What will classroom teaching look like in 2050?
With innovations in teaching methods, the once simple system has essentially become an anachronism that reminds us how much technology has invaded all spheres of classroom teaching. Indeed, classroom teaching is a term that has rapidly evolved with pioneering developments in technology.
Despite changing pedagogical methods and continual advances that threaten the existence of an actual classroom, contact classes and lectures delivered in real-time are still effectual. Lectures pre-recorded and peddled to students for study at home come with a dangerous side-effect – there is no provision for the teacher to monitor the progress of the student.
As we inch closer towards absolute technological dependence, should we picture a situation in which technology stifles artistic expression? Will there be a time when it encroaches upon the rudiments established by conventional techniques of the past?
Let’s take a look at the scenario of classroom teaching in 2050.
It wouldn’t be unreasonable to imagine a complete technological takeover in terms of mode of delivery. Using visual media to help students grasp concepts better, is already becoming a huge trend. For sure, the better days of this trend are in front of it. Expecting students to run an AutoCAD simulation in their heads from the (often poorly drawn) blueprint on the chalkboard is the surest way to lose their involvement. To reduce this load on students, teachers will make use of miniature models and simulations in 2050. They will factor in the the headway being made in 3-D printing technology and students will no longer have to rely on the artistic caliber of their teachers to communicate difficult concepts.
Classroom logistics could also become much less spontaneous and more streamlined. Every person that is about to walk into a classroom notices the glint of green on the petite, unassuming machine on the wall—the biometric scanner. It decongests the hustle-bustle and also saves time. The teacher will just need to retrieve the attendance information, neatly curated by the software, to know which student couldn’t care enough to be punctual.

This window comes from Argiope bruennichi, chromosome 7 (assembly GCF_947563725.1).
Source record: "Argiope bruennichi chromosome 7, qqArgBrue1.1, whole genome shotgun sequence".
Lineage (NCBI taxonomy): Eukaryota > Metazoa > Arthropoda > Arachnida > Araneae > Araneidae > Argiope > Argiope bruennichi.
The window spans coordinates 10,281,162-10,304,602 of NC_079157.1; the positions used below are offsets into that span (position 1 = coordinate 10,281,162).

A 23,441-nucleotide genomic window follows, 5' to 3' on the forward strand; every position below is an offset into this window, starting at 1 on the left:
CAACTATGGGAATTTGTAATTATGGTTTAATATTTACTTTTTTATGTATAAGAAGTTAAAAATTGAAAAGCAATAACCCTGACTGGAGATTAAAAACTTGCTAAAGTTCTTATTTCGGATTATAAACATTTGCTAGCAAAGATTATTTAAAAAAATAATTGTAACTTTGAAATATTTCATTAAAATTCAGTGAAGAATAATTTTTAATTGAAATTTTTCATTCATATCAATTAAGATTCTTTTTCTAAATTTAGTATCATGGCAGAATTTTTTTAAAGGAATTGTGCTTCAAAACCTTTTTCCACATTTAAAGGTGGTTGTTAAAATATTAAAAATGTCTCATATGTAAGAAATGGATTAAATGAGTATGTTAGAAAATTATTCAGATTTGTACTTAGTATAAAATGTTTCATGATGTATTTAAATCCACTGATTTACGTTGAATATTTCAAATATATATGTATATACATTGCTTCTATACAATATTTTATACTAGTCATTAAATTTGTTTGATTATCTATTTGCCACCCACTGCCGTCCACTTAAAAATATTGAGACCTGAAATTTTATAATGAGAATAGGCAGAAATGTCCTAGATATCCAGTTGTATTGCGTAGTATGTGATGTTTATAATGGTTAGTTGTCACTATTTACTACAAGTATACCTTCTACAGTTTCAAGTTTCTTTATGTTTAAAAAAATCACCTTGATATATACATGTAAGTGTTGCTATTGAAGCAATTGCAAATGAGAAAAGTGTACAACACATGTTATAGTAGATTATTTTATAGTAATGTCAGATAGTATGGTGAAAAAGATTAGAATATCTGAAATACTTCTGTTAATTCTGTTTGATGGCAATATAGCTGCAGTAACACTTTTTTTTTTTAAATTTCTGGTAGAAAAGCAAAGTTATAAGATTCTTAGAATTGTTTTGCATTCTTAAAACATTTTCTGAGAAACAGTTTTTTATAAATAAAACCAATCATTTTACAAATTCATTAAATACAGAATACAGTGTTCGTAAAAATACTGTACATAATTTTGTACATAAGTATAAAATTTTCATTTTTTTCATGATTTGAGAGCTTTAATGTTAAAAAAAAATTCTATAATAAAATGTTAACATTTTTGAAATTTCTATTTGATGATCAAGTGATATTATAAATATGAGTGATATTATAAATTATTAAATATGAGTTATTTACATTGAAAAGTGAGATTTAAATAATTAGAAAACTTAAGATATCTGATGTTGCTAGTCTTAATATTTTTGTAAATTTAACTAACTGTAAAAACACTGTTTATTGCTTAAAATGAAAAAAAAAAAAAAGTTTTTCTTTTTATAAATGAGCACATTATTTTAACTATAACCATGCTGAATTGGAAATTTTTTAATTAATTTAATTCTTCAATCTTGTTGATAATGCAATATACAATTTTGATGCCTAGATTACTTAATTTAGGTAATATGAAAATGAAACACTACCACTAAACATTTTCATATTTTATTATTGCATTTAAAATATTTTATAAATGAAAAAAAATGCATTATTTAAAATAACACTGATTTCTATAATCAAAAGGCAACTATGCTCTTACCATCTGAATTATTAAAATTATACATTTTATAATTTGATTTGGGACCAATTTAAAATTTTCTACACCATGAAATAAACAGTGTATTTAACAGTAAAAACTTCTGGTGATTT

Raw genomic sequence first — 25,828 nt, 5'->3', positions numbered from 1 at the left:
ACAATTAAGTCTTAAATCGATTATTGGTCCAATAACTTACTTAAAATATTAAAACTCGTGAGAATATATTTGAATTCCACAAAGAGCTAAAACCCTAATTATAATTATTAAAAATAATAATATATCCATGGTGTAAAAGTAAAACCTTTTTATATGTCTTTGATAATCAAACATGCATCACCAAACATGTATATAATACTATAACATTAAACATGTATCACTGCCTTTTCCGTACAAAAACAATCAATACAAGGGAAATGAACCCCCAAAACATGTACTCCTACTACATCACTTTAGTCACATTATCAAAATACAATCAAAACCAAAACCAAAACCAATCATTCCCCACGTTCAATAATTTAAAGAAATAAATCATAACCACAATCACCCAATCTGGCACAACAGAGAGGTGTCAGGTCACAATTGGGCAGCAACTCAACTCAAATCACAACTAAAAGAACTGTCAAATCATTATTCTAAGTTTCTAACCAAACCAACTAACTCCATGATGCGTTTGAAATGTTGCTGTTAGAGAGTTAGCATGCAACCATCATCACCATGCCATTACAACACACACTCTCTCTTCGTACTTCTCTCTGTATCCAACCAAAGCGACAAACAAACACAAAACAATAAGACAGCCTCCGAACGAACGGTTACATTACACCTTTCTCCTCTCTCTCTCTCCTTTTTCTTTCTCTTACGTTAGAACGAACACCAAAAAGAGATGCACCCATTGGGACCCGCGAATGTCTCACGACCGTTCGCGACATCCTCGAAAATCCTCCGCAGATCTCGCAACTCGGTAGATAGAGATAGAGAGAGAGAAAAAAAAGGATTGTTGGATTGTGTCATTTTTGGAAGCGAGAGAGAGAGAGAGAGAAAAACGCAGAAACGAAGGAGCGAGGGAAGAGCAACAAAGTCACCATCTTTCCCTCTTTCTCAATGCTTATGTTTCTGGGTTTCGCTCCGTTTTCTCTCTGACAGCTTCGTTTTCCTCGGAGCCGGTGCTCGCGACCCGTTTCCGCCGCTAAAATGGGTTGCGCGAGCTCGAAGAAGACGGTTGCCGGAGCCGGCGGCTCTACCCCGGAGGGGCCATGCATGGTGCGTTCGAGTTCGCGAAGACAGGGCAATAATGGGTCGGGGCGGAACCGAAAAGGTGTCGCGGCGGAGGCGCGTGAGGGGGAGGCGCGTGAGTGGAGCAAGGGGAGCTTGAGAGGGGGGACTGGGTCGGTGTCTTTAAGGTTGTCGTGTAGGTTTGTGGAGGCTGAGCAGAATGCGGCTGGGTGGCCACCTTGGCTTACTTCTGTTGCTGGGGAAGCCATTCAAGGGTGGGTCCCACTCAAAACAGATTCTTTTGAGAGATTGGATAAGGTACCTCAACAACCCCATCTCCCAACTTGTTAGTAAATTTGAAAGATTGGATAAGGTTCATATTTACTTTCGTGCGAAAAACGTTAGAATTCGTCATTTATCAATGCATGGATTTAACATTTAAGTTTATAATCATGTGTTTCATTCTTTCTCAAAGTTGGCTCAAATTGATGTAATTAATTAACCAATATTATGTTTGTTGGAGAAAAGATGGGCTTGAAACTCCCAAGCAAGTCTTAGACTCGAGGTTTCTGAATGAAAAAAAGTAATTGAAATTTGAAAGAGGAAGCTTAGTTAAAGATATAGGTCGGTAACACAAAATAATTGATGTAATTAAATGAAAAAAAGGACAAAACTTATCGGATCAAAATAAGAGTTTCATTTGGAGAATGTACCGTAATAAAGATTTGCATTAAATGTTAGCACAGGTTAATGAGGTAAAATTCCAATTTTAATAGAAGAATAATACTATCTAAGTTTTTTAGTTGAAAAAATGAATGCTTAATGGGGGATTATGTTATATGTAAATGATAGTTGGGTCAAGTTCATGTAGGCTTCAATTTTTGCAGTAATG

The usage of the biometric system won’t just be limited to the students. Teachers and other staff members themselves would be required to check into the biometric machine every morning. Several institutions dock the day’s pay if the teacher turns up too late – this could easily be monitored with the help of the data recorded in biometric systems.
Class scheduling will no longer be a clutter with last-minute scrambling. Algorithms will consolidate the data from the day’s biometric system, and automatically fill vacant slots (from teachers who didn’t turn up) with alternate subjects after checking the availability of those teachers. The concerned teacher could promptly receive a message telling him where he needs to go and when.
Optimization in scheduling ensures that neither the faculty nor the student’s time is squandered.
The essence of classroom teaching can be boiled down to one thing – tangibility. A smart classroom is one that retains this ethos. Recorded material, no doubt has it’s place as a supplement, but when it becomes the primary mode of address, it will mark the end of a tried and tested pedagogical system.
Notebooks have been around for as long as we school-goers can remember. However, expect notebooks and any forms of hard copies to dwindle, courtesy – portable electronic devices. Students will no longer be required to carry notebooks; instead, they would carry tablets which they would use as writing pads, or to quickly refer to previous notes. Notebooks will begin to wane and subsequently, their untarnished legacy will be laid to rest. Flat screens or projector screens will adorn the walls once painted green and scrawled on with chalk.
One of the primary goals of an ideal classroom is to focus teaching on eliminating the imperfections of each and every student. Thirty years down the line, expect teaching to become entirely aptitude-aligned. Every student takes certain preliminary aptitude tests and subsequently, gets a detailed report on his performance. The analysis would outline where the individual would need to improve, and so he would then need to take those classes alone. Teaching affiliated specifically with the individual’s aptitude for a topic would ensure complete, all-round proficiency.
Classroom teaching is going to transform substantially three decades down the line. But we need to make a conscious, scrupulous effort to retain the true identity of classroom teaching that has endeared itself to us.